Imagine a world that goes something like this: To succeed according to societal norms of success, you must learn to do some things that are impossible. Yes, that’s right, I said impossible. And yet, somehow, you attempt the challenge because, after all, it’s the only way to succeed according to societal norms. And we all know how important success is.
To earn an A in English class, you must verbally deconstruct the symbolism in Robert Frost’s poem “Mending Wall” while your house is on fire and collapsing around your ears. C’mon, ignore the flames and the ceiling caving in and speak up! I can’t he-e-a-a-r you! Did I mention that everyone else around you is safe and sound, curled up in blankies with hot cocoa, and never a thought of a burning house? They’re doing fine, so get with the program.
To earn a B in math class, you must explain in writing precisely how you came by all of your correct answers—Show your work!—while plunging off a 100-foot cliff without a parachute. C’mon, don’t let a little breeze past your ears distract you from the larger purpose here. Oh yes, and everyone else around you? They are sitting safely on porch swings, dangling their legs happily as you fall.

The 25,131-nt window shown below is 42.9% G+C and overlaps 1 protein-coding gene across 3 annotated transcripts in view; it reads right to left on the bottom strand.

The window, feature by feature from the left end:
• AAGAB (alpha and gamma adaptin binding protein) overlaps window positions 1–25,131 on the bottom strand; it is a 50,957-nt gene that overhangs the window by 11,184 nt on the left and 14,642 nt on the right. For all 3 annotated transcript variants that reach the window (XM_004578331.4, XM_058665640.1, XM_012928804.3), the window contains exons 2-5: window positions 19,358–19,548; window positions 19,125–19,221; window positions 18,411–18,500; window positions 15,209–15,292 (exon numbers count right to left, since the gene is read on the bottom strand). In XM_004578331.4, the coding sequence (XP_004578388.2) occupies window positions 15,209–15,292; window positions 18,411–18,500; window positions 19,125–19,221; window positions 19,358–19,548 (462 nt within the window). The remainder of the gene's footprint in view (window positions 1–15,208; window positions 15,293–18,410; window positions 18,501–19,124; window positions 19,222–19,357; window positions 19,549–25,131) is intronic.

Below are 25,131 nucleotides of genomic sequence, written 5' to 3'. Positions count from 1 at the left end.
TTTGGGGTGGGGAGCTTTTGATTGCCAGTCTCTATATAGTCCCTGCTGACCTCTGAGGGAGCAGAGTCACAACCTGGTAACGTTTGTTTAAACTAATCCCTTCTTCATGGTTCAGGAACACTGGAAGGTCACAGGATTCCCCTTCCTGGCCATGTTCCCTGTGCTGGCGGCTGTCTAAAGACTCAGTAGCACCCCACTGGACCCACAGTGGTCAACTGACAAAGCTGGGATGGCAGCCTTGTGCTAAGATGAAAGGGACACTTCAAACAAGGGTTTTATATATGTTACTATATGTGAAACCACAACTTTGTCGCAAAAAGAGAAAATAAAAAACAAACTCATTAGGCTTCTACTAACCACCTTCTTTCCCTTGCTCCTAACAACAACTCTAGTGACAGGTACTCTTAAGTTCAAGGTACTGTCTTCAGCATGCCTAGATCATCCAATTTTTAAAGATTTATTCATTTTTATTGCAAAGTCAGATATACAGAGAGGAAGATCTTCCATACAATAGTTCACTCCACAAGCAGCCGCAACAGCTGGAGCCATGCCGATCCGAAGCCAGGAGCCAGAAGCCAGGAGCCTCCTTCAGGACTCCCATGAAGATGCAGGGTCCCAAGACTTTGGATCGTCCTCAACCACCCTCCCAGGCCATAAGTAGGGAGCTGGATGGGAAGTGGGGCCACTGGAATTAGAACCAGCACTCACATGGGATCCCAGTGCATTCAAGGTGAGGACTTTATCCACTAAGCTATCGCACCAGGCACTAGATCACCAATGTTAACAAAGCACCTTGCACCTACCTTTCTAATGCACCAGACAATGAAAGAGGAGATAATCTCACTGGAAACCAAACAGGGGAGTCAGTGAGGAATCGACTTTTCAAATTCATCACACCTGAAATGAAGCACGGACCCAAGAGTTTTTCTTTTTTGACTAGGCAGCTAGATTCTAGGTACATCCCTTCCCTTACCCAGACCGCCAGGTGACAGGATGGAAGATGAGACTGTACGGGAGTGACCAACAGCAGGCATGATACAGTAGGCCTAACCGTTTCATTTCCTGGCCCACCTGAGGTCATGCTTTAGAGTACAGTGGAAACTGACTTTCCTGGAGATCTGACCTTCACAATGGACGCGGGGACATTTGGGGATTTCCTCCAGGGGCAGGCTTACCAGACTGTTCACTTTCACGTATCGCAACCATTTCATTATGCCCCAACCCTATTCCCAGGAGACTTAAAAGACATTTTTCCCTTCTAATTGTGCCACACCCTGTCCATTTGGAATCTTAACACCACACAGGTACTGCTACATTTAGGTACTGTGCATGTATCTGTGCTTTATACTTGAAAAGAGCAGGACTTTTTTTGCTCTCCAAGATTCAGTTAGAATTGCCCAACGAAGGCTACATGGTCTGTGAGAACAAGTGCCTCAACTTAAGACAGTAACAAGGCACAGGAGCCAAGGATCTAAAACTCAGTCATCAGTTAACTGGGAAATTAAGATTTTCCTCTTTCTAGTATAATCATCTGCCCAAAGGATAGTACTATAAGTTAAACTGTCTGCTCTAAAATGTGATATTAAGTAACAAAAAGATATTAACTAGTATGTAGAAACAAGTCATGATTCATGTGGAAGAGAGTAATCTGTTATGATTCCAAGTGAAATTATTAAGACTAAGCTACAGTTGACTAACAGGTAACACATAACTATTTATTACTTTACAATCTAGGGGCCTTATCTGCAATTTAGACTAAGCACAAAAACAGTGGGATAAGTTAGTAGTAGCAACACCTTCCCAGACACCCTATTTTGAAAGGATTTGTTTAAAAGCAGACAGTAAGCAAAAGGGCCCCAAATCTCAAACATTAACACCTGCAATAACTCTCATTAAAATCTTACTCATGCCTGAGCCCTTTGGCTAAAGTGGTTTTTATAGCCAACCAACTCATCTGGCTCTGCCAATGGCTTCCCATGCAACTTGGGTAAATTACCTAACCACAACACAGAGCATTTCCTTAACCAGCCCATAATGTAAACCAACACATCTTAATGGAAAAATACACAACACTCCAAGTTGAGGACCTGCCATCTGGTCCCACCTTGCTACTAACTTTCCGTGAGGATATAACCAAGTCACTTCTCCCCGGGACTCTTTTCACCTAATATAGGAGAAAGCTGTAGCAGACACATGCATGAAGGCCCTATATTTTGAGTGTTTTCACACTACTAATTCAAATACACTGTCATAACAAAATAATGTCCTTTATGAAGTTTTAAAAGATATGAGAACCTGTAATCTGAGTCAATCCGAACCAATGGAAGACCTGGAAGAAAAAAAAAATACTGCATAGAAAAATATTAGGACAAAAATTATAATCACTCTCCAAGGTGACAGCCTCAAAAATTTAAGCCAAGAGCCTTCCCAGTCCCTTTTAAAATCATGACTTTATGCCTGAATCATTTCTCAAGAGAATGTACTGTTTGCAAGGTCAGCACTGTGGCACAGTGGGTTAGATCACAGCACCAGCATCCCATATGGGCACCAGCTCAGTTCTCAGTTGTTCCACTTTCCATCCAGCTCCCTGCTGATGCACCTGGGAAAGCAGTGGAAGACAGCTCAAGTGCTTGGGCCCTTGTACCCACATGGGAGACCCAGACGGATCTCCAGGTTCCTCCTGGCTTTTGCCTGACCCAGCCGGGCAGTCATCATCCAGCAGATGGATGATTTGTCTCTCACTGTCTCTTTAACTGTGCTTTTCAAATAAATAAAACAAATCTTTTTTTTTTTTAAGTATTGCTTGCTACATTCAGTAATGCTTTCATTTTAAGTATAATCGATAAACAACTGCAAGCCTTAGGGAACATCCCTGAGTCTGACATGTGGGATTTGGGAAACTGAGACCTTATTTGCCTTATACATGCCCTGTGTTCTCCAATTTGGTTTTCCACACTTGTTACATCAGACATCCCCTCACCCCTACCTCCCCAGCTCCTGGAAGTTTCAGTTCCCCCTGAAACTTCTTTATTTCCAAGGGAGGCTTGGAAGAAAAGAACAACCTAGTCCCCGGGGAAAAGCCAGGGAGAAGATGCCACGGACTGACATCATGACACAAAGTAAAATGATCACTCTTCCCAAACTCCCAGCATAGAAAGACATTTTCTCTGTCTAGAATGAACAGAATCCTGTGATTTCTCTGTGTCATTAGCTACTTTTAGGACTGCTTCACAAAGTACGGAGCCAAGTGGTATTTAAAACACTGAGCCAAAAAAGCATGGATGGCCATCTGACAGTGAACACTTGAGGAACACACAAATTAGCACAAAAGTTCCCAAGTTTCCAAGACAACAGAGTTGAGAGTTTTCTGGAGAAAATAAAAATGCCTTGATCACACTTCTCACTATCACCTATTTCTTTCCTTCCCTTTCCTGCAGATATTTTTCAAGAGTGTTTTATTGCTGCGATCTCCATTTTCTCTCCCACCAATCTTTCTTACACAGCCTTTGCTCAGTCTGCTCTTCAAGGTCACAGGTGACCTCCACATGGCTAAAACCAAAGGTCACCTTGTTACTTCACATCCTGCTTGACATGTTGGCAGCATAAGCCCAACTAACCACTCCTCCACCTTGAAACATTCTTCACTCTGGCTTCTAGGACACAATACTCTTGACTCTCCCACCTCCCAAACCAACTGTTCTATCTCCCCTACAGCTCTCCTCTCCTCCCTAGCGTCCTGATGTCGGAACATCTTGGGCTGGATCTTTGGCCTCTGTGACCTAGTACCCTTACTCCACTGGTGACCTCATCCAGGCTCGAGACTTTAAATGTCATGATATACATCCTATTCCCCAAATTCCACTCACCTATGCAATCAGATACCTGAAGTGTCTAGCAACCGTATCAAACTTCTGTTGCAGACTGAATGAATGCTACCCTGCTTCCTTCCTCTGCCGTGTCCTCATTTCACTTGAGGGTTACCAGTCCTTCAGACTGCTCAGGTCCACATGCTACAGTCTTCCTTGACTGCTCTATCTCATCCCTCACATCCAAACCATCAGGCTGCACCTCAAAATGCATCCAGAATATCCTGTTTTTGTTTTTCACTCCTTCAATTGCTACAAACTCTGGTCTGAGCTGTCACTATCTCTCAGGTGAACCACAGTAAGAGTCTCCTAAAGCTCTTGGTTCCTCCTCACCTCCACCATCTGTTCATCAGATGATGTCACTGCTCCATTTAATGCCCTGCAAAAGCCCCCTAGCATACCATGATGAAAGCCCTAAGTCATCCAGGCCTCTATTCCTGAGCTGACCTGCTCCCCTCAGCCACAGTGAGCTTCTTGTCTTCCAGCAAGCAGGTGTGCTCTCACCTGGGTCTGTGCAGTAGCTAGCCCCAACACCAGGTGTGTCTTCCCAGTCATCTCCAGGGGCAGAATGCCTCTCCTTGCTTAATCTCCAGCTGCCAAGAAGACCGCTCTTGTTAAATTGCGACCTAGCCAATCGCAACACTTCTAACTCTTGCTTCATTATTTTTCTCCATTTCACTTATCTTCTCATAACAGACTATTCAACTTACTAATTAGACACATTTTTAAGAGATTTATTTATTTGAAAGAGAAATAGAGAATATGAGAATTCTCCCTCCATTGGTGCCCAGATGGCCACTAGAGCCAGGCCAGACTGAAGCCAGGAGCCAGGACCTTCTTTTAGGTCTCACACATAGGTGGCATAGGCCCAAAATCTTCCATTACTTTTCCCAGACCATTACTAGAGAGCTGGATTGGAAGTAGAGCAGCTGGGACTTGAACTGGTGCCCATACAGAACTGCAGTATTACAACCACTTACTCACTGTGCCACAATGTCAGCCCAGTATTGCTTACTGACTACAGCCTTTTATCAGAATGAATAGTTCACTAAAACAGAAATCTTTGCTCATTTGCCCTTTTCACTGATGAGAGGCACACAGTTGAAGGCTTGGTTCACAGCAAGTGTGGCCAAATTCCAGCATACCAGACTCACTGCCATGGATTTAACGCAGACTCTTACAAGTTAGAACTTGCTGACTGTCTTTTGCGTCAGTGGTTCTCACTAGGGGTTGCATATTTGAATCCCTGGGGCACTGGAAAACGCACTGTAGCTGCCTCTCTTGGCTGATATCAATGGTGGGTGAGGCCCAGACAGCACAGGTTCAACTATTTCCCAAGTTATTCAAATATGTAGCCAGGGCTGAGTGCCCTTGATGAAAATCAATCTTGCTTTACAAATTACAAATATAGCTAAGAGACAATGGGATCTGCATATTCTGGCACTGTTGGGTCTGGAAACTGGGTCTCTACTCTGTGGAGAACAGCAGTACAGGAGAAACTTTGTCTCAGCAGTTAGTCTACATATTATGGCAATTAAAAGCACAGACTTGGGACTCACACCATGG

To earn a decent grade in science class, you must participate with others in a lab (and confront the Bunsen burner glaring at you), and must write the lab partners’ names in full on the report, while you’re struggling up the face of Mount Everest, breath heavy, legs burning, toes succumbing to frostbite. And all of your classmates? You guessed it—they’re lounging in a hot tub in the Caribbean.
Are you in a wheelchair? To graduate from high school, we expect you to climb the front steps on your own two feet ... 20 times. Without falling. And don’t come whining to us about needing a ramp or a railing! If we did that for you, we’d have to do it for everyone, and you can see how unreasonable that would be. Pleeaasse. Enough of the excuses already.
Are you blind? You must take a visual arts class and be able to capture on paper perspective, color, shading, shape, and emotional depth. You will do so first in pen and ink, then in watercolor, and finally through photography and film. No, of course we won’t allow you to create three-dimensional models or find an alternative approach to the assignment!
OK, stop. Is your stomach in knots yet? Do you feel as if you’ve landed in a dystopian universe where basic human needs and common-sense decency are no longer standards to live by?
What I know ... is that inside my son, there's a fire raging every time he's asked to do something on this alien planet called school."
Guess what? This scenario is precisely what we ask our students with Asperger’s syndrome (commonly referred to as a type of high-functioning autism) to do every single day of their lives in K-12 schools across the country. Hey, it’s a social world out there, and you’d better learn to play the game by the same rules as everyone else. Right?
I have watched my brilliant 16-year-old son write entire hard-rock albums to capture nuances of character and theme in a complex Shakespearean work, yet earn barely a B on an oral presentation about Edgar Allan Poe.